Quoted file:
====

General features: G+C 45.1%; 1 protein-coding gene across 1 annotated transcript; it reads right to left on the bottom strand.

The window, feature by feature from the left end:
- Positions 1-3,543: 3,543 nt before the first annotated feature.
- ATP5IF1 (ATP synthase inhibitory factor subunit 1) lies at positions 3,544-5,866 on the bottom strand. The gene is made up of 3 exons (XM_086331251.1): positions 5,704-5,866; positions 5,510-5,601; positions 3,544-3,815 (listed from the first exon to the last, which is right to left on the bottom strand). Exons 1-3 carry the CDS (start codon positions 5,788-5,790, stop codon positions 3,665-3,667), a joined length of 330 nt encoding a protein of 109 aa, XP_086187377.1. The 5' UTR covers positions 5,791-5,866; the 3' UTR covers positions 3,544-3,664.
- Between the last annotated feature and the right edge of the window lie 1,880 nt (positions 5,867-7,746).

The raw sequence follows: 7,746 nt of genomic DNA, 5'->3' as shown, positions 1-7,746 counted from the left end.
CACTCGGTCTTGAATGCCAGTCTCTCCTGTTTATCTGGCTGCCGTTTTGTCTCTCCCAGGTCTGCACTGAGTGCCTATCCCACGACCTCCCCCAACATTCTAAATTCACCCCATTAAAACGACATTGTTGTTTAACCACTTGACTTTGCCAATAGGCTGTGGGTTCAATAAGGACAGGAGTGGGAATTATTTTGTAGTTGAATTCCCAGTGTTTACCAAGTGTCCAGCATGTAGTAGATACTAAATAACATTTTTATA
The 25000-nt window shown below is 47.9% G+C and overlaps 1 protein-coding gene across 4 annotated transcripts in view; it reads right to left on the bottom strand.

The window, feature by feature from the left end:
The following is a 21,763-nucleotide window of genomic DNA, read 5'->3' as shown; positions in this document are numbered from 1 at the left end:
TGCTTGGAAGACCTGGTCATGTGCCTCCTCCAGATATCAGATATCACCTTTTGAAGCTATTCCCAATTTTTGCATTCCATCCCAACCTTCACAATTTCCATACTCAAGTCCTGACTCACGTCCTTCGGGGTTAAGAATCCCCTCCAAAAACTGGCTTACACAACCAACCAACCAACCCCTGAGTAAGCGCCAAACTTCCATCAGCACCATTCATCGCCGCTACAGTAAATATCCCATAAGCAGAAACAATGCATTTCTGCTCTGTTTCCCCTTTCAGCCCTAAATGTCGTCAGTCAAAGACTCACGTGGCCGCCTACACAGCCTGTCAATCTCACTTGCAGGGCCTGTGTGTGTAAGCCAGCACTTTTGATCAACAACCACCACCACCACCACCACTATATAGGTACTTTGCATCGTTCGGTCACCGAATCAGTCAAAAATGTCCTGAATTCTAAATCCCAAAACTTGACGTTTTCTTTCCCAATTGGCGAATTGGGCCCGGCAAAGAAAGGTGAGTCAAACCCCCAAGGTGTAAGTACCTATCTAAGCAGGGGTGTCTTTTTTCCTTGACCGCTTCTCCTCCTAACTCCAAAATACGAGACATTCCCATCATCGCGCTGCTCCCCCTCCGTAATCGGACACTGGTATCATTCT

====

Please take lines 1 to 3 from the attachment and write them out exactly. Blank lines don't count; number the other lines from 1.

General features: G+C 45.1%; 1 protein-coding gene across 1 annotated transcript; it reads right to left on the bottom strand.

The window, feature by feature from the left end:
- Positions 1-3,543: 3,543 nt before the first annotated feature.